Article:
One of the enjoyable aspects of spending time in the outdoors is the opportunity to see things the average person hasn’t seen and maybe never will. This is true whether you are somewhere in the backcountry or on the water. Even at someplace as busy as Lake Mead on a holiday weekend.
When my friends and I launched our kayaks Saturday, we could see spots where striped bass troubled the water’s glassy surface with half-hearted attempts at boiling for threadfin shad. They were small and brief, but we hoped the boils were a sign of things to come.
Though we chased for an hour or so, we never found one that fully erupted and provided the topwater action we wanted. While that was disappointing, it was still early in the morning and there was plenty of time to switch our fishing gears.
As my friends worked their way east along the rocky shoreline, I turned my attention to smallmouth and largemouth bass and began working my way to the west.
Somewhere in my bass education, I came across a piece of advice that helped this former trout-only angler learn how to catch bass. Simply stated, that advice said to find bass one has to look for something different in the habitat, something that sticks out from the rest. That could be a rock formation, a drop-off, a point, flooded brush, the shade of a tree or a combination of these things.
Admittedly, I still have a long way to go as a bass angler, but that bit of guidance has proven itself time after time.
I began by searching boulder fields and drop-offs with a spinnerbait but found no takers, so I switched to a Ned Rig baited with a 3-inch worm in green pumpkin. On my first cast, a fish barely twice the size of the worm hit the bait as hard as he could. The fish put the small in smallmouth, and the fight was short, but he showed just how aggressive a smallie can be.
After a few empty casts, I switched to a drop shot rig and a Keitech swim bait in a blue and chartreuse color combination. That proved to be the right combination, and it soon brought in four more smallmouth bass. All came from the dark water on the shaded sides of rocky points and submerged shelves, but they weren’t deep. The largest fish was perhaps a pound or so, but the catching was still fun.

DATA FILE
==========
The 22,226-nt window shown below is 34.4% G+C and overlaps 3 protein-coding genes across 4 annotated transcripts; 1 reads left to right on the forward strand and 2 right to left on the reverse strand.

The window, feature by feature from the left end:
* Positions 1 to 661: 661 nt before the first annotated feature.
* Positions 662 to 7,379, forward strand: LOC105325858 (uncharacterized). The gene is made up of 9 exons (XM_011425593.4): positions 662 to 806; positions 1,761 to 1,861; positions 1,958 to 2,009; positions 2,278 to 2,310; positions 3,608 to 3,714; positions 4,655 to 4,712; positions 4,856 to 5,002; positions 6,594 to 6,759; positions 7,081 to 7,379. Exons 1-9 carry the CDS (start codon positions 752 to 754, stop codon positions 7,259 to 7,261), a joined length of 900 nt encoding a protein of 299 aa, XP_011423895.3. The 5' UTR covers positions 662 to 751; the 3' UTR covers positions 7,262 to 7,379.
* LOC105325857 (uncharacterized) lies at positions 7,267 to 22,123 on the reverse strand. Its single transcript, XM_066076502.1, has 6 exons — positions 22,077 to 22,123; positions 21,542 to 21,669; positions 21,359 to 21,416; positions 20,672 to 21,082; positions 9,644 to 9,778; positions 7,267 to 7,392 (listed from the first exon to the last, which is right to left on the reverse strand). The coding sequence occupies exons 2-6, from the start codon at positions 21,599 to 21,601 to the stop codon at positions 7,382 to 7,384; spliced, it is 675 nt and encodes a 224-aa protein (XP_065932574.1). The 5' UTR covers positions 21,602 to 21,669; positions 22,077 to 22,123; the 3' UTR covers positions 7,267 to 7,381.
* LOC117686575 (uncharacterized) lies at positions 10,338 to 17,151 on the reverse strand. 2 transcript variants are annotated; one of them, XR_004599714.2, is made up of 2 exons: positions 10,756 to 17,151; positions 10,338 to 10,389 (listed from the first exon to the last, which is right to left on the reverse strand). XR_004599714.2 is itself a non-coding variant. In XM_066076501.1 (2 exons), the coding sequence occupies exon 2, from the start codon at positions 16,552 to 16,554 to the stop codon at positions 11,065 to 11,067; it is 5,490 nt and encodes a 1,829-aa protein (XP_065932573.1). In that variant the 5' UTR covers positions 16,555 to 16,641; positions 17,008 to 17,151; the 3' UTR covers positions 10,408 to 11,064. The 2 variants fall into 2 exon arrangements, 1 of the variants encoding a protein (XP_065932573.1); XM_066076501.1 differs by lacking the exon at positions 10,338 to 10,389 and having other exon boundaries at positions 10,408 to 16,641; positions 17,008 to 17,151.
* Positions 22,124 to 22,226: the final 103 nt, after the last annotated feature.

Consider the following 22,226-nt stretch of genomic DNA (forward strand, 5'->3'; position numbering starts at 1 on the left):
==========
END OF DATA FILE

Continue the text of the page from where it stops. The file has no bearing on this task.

Then I saw one of those things that was a new experience for me.
Along the shoreline is a group of small trees that lean over the water and provide a large shaded spot filled with flooded brush. It’s one of those spots that is different from the rest. As I paddled toward the trees, the surface of the shaded water suddenly began to move in my direction. Something hungry was chasing something scared.
Thousands of bait-size fish shot past the kayak, moving almost as if they were one rather than many, but not in a leisurely manner. They were swimming for their lives, and a few seconds later I saw why.
Out of the shadows, a largemouth bass suddenly appeared with its big mouth open wide. It sucked in a mouthful of the small fish, and in a move reminiscent of a much larger predator, swung its head from one side to the other. Then it disappeared. A not-so-subtle reminder that things in the wild live by eating other things.
I wanted to catch that fish, but after a while, it became obvious that he wasn’t interested in taking anything I was throwing. Eventually I moved on, but I couldn’t stop thinking of that wide-open mouth as it closed on the fish that became its next meal.
When it came time to go home a couple of hours later, I just had to try that hungry bass one more time and paddled back to his lair. This time the swimbait was barely out of sight when my line went tight, and I set the hook.
Persistence and the drop shot paid off.
Freelance writer Doug Nielsen is a conservation educator for the Nevada Department of Wildlife. His “In the Outdoors” column, published Thursday in the Las Vegas Review-Journal, is not affiliated with or endorsed by the department. Any opinions are his own. Find him on Facebook at @dougwritesoutdoors. He can be reached at firstname.lastname@example.org.